“Does losing one more bird matter?”
This question was asked by author Deborah Cramer in her book The Narrow Edge: A Tiny Bird, An Ancient Crab, and an Epic Journey.
In The Narrow Edge, Cramer explores this question through documenting the journey of the Red Knot, a tiny shorebird. She focuses on Calidris Canutus rufa, one of the six subspecies of Red Knots worldwide. The rufa species uses most of the Atlantic Flyway for their migration route from South America to the Arctic. It’s an extremely long journey – around 19,000 miles round trip- and a dangerous one. Cramer sets out to learn about the obstacles the Red Knots face by traveling the migration route with them.
The journey begins on the beach of Bahía Lomas in Tierra del Fuego, located at the southern end of South America. She refers to this place as the first “rung on the ladder” for the Knot’s epic migration. From the start, the population of rufas is lower than in the past. They continue up the coast, briefly stopping in Brazil to refuel before landing in Delaware Bay.
Although our trip started with Red Knots, there is another creature involved. Enter the horseshoe crab. Considered “living fossils” by some, they have changed very little in the last 445 million years. Red Knots rely eating the horseshoe crab’s eggs to help them complete their migration to the Arctic. However, horseshoe crab populations on the East Coast of the United States have been decimated over the years, due to being used as bait, fertilizer, and for biomedical research.
Horseshoe crab’s blood is copper-based (and therefore blue), as opposed to our iron-based blood. Scientist learned that horseshoe crab’s blood is highly sensitive to endotoxins. Amebocytes from their blood is used for the endotoxin detector LAL (limulus amebocyte lysate). Humans rely on the crab’s blood to make sure medicines and devices such as IVs are free from harmful bacteria.
© Hans Hillewaert via wikipedia.com
Delaware Bay use to overflow with horseshoe crabs and shorebirds, but the last few decades have been much quieter. Cramer discovers this is having an impact on how many shorebirds make it to the Arctic, a region already threatened tremendously by climate change. Cramer spends 3 1/2 weeks with a team of scientists tracking shorebird nests in the Arctic, then heads back south to James Bay, Ontario. This is where she ends her migration trip, but journey continues for the Red Knots.
The Narrow Edge is a fascinating book. Cramer presents the struggle of the Red Knots and horseshoe crabs by combining history, scientific evidence, and personal stories (from herself and other). She doesn’t just focus on Red Knots and horseshoe crabs, however. When she asks if losing another bird matters, she reminds the reader that every species is interconnected, a notion that many humans tend of forget.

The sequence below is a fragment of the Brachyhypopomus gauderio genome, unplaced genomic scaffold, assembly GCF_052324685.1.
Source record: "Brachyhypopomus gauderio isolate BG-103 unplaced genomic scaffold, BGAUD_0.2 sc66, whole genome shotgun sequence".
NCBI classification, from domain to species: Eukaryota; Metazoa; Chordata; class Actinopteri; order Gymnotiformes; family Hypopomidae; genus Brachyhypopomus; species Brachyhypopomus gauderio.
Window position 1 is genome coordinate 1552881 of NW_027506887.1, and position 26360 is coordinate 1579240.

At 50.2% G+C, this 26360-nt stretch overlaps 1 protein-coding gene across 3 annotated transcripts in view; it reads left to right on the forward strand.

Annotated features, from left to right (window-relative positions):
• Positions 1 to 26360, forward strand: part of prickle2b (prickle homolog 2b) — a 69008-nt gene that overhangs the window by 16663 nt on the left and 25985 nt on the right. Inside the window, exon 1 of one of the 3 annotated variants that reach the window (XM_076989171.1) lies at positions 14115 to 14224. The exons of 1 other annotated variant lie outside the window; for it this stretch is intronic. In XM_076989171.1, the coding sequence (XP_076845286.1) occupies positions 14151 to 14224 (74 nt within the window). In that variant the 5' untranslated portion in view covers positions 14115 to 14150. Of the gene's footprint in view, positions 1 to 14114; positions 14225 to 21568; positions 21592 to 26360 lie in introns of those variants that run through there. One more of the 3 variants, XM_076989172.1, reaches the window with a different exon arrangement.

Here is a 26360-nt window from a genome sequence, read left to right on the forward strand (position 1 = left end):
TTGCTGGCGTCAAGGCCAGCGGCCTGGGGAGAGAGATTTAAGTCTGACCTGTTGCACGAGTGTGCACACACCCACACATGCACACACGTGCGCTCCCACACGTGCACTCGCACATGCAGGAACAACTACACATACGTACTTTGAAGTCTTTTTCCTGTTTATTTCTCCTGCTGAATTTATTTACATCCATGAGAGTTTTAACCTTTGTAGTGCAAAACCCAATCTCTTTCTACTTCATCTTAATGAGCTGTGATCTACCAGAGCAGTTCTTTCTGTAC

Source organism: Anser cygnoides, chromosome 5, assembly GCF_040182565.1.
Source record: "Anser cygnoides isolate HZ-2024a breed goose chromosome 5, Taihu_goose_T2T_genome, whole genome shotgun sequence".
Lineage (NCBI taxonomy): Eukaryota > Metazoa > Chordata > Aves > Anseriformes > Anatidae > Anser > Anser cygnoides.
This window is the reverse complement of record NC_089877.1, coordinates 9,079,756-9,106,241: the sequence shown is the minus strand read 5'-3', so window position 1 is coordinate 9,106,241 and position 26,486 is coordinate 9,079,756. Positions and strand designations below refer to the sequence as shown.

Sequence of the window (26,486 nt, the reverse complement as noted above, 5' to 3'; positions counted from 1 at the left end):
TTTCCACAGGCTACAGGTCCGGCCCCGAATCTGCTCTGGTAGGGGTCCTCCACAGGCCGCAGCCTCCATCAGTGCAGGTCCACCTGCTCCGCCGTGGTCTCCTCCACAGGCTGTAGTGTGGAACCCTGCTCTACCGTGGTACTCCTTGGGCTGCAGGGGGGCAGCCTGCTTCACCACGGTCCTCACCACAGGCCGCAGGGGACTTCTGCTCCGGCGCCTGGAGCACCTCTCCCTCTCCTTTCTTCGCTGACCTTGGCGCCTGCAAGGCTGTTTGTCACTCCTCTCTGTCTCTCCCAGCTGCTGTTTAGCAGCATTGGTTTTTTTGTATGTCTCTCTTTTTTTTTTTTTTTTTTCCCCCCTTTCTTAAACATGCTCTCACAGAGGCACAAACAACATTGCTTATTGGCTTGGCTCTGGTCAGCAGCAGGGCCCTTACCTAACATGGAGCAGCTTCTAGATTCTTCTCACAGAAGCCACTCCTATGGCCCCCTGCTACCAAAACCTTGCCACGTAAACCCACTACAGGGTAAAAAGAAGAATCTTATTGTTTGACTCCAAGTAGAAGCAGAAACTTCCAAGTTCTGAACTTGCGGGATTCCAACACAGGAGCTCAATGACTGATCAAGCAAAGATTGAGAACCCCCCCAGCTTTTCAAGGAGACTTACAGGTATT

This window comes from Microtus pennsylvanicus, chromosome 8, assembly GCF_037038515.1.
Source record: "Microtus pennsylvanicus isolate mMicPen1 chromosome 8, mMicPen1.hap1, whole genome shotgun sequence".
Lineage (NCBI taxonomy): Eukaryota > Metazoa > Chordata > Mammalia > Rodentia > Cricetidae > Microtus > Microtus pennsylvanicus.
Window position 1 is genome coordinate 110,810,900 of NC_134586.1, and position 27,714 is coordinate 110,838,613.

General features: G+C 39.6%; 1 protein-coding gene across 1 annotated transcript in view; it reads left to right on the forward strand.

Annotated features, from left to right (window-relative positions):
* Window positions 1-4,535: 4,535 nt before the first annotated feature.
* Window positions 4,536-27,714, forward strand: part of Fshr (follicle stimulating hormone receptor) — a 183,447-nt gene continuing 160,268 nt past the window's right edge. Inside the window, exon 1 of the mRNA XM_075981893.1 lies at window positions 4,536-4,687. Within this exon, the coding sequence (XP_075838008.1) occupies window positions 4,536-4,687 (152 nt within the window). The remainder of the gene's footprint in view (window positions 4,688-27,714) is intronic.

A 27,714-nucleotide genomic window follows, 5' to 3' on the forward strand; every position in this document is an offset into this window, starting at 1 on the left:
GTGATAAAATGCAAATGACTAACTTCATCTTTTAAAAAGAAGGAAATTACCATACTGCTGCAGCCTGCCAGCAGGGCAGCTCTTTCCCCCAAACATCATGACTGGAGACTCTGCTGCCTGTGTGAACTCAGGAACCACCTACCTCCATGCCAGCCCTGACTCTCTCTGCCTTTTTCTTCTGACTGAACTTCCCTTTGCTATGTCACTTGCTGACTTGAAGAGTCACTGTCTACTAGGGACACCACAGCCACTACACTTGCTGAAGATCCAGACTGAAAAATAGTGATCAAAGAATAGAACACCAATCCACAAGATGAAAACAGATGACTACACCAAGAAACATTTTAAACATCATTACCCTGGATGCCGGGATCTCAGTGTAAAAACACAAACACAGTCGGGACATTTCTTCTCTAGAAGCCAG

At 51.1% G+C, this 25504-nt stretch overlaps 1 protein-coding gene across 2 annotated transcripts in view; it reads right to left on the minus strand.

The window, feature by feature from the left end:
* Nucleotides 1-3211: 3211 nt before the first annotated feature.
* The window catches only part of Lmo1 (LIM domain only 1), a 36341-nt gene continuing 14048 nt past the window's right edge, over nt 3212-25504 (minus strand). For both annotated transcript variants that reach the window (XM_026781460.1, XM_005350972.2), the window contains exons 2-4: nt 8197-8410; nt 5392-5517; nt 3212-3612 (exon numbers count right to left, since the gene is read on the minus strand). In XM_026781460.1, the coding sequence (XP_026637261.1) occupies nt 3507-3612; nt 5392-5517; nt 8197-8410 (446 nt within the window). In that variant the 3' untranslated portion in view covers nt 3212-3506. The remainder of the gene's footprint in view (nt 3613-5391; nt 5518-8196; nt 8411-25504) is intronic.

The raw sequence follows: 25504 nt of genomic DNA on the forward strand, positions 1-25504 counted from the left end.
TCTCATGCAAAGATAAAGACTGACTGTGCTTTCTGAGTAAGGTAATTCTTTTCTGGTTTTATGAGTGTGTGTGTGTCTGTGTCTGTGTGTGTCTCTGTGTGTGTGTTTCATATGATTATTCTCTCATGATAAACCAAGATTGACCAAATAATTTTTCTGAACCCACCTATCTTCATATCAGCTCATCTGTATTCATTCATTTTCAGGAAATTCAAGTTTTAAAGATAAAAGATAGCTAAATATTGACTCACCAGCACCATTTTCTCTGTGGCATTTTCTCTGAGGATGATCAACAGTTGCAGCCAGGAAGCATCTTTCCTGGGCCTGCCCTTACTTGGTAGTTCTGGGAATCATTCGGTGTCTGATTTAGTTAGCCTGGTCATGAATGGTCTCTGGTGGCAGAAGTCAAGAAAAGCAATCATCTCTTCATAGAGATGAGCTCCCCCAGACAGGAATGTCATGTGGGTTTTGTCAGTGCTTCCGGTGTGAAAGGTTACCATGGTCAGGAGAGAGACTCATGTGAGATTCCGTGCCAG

She goes on to say, “The loss of a bird can reverberate through a food web, touching its many strands in ways we have only begun to measure.”
The loss of any species, whether or not they are birds, can have a negative impact on the rest of the ecosystem in which it lives. So many animals and plants in the natural world are living on the edge, just like the Red Knots and horseshoe crabs that Cramer writes about. She brings up many ecological and conservation issues, such as the value of the natural world to humans, ocean acidification, global warming, and habitat loss. The solutions to these problems are complex, and although Cramer alone cannot offer solutions, she presents what we already know and what is currently being done.
Cramer wants us to remember that humans are interconnected with nature as well. Our actions do have an impact on all forms of life, from the Red Knots to the tiniest insects to the largest mammals. Although the stakes are high, horseshoe crabs and Red Knots continue to persist the best they can. Through Cramer’s cautious warning, there is a glimmer of hope. If conservation of all life becomes more of a focus, maybe someday we can persist like the Red Knots and create a healthier Earth.
(If you want more information about the Red Knots and climate change in addition to the book, you can check out an article written by Deborah Cramer for the May/June 2016 issue of Audubon Magazine. It’s called Red Knots are Battling Climate Change- On Both Ends of the Earth.)